spiral failure: seal failure in reciprocating applications, that results from a twisting action that strains or ruptures the rubber.

splice: the uniting of two parts of a vulcanized rubber product to form a continuous length.

squeeze: the deformation or interference placed on a rubber component to affect a seal.

stabilizer: a substance present in or added to raw rubber to maintain properties at or near their initial values during its production, processing, and storage.

static seal: part designed to seal between parts having no relative motion. Opposite of a dynamic seal.

stiffness, bending: the force required to produce a bent configuration under specified conditions.

strainer: a machine designed to force a rubber or rubber mix through a sieve to remove extraneous material.

stock: unvulcanized, mixed rubber compound of a definite composition.

stress: force per unit of original cross-sectional are required to stretch a specimen to a stated elongation.

sun checking: surface cracks or crazing caused by exposure to direct or indirect sunlight.

swelling: the increase in volume of a specimen immersed in a liquid or exposed to a vapor.


tack, rubber: the property that causes contacting surfaces of unvulcanized rubber to adhere to each other.

tear: mechanical rupture initiated and propagated at a site of high-stress concentration caused by a cut, defect, or localized deformation.

tear strength: the maximum force required to tear a specified test specimen, the force acting substantially parallel to the major axis of the specimen.

temperature range: lowest temperature at which rubber remains flexible and highest temperature at which it will function.

tensile set: the extension remaining after a specimen has been stretched then allowed to retract in a specified manner. Expressed as a percentage of the original length.

tensile strength: force in pounds per square inch (or kilograms per square centimeter) required to cause the rupture of a specimen of a rubber material.

tensile stress: a stress applied to stretch a test specimen.

terpolymer: a polymer consisting of three different monomers chemically combined.

thermal carbon black: a soft carbon black formed by the repeated tensile deformation.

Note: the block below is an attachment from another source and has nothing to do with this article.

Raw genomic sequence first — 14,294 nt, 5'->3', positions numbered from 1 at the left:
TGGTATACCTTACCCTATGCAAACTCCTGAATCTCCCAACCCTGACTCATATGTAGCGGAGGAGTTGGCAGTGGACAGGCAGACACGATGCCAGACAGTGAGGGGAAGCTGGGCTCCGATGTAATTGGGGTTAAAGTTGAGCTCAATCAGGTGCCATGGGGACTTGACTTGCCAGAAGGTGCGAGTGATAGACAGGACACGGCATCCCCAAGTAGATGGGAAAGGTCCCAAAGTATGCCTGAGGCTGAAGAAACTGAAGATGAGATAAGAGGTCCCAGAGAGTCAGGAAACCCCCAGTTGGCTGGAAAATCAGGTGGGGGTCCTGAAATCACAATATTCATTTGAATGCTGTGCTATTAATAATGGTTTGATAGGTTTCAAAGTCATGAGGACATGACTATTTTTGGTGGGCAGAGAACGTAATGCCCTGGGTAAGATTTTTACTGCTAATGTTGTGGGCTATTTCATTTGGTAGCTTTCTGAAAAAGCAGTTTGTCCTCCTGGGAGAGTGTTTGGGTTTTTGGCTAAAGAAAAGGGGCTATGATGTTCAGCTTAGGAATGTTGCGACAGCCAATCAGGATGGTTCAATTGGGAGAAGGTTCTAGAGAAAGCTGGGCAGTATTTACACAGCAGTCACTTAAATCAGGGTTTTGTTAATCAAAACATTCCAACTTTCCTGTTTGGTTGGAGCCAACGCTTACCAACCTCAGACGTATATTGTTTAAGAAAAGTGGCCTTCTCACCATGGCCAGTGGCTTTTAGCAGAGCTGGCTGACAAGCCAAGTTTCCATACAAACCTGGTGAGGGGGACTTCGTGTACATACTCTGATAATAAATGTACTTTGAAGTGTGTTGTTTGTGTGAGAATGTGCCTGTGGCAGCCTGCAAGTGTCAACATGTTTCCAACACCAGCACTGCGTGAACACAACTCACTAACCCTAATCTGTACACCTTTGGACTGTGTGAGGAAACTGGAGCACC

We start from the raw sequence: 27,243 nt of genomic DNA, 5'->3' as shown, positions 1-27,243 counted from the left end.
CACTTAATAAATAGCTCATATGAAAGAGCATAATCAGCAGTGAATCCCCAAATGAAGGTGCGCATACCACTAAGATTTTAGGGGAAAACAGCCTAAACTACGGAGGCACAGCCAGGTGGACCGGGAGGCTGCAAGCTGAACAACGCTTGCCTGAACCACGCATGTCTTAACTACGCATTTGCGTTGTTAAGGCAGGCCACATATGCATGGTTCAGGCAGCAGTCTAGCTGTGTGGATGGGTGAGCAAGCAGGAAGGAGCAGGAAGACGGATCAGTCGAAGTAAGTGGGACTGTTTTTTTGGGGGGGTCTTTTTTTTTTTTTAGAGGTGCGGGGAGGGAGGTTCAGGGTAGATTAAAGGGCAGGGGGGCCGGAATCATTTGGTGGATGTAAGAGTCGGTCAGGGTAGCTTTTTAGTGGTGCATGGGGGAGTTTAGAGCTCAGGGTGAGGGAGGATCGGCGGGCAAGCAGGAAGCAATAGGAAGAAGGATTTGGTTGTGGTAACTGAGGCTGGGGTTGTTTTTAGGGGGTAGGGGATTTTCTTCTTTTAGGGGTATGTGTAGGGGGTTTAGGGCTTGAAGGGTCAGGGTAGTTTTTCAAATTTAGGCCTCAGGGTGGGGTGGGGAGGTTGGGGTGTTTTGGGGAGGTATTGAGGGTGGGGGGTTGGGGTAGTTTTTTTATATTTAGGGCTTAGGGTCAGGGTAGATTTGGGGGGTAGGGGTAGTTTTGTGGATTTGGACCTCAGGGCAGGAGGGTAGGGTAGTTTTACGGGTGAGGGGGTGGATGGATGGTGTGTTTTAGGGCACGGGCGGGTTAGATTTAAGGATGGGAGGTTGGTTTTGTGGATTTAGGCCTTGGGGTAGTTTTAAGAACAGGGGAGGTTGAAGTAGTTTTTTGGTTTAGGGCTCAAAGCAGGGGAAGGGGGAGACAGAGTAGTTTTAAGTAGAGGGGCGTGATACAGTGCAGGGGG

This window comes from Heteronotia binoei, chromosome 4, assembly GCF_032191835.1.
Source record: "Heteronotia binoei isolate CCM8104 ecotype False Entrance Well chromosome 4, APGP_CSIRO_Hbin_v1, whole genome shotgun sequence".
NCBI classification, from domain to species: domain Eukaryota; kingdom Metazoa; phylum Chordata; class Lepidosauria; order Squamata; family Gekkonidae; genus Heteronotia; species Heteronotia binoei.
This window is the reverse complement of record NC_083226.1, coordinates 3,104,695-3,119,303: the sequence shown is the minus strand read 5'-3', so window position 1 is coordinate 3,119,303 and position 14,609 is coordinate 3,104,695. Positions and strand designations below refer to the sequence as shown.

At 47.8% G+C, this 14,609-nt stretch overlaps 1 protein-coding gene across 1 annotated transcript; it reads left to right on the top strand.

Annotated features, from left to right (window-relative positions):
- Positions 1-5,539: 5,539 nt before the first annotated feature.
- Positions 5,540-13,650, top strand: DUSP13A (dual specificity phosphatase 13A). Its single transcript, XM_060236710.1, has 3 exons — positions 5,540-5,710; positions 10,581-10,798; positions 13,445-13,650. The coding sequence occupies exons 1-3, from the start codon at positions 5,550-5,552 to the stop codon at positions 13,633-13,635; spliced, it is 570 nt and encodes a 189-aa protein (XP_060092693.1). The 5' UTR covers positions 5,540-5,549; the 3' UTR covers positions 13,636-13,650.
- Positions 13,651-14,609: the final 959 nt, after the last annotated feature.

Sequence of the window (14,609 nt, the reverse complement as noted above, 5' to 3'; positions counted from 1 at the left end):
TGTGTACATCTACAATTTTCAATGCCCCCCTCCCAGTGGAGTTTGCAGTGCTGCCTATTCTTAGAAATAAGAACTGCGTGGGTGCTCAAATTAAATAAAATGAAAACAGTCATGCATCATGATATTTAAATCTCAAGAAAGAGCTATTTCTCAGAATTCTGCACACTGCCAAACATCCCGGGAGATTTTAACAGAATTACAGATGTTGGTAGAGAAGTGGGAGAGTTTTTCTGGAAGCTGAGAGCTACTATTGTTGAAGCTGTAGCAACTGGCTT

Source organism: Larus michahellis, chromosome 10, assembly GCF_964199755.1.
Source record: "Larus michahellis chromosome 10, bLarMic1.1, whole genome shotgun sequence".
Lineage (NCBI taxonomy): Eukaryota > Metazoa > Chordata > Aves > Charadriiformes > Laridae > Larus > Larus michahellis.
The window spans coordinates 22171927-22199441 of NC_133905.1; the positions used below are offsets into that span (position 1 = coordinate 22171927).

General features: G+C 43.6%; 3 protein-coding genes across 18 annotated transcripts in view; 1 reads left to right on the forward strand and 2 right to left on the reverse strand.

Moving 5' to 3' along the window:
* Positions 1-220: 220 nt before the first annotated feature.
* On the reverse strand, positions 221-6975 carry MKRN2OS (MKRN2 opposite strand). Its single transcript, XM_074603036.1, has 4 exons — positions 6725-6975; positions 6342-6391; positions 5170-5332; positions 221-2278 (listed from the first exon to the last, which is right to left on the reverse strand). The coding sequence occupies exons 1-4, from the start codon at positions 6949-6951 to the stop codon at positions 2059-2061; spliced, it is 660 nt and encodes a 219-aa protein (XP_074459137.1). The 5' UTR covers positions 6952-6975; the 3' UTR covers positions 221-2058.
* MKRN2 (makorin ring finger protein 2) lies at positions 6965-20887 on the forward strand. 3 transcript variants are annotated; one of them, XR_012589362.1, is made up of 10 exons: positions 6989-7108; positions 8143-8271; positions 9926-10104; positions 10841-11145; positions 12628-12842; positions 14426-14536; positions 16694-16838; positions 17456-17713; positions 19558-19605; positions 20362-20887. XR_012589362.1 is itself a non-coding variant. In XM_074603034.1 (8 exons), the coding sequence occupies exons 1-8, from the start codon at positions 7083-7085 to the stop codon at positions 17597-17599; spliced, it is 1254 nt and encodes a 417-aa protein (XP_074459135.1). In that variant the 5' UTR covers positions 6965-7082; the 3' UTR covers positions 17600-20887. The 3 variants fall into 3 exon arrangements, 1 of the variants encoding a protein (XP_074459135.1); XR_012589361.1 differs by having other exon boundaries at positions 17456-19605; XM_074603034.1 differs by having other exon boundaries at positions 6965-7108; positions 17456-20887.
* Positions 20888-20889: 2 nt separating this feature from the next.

tension set: the extension remaining after a rubber specimen has been stretched and allowed to retract thermal decomposition of natural gas.

thermal degradation: irreversible and undesirable change in the properties of a material due to exposure to heat.

thermoplastic: a polymer that repeatedly can be softened by heating and hardened by cooling through a temperature range characteristic of the polymer, and in the softened state, can be shaped into articles.

thermoplastic elastomer (TPE): a diverse family of rubber-like materials that, unlike conventional vulcanized rubbers, can be processed and recycled like thermoplastic materials. Often referred to as TPR (thermoplastic rubber).

torque: the turning power of a shaft.


U-cups or U-Seals: U-cups are a lip seal, named for the cross-section’s distinctive “U” shape. They are used for both dynamic and static applications. The “U” shape energizes the sealing lips as the application pressure increases. U-cups come in Loaded, Unloaded, Homogenous, Z-Seal and Spring energized styles.


viscoelasticity: a combination of viscous and elastic properties in a material, with the relative contribution of each being dependent on time, temperature, stress, and strain rate.

viscosity: the resistance of a material to flow under stress.

viscosity, Mooney: a measure of the viscosity of a rubber or rubber compound determined in a Mooney shearing disk viscometer.

volume swell: increase in physical size caused by the swelling action of a liquid.


water absorption: the amount of water absorbed by a material under specified test conditions.

weathering: the surface deterioration of a rubber article during outdoor exposure.

width: radial dimension. For packing rings, or sets the term “packing space” is preferred.

wiper ring: a ring employed to remove excess fluid, mud, etc., from a reciprocating member before it reaches the packing.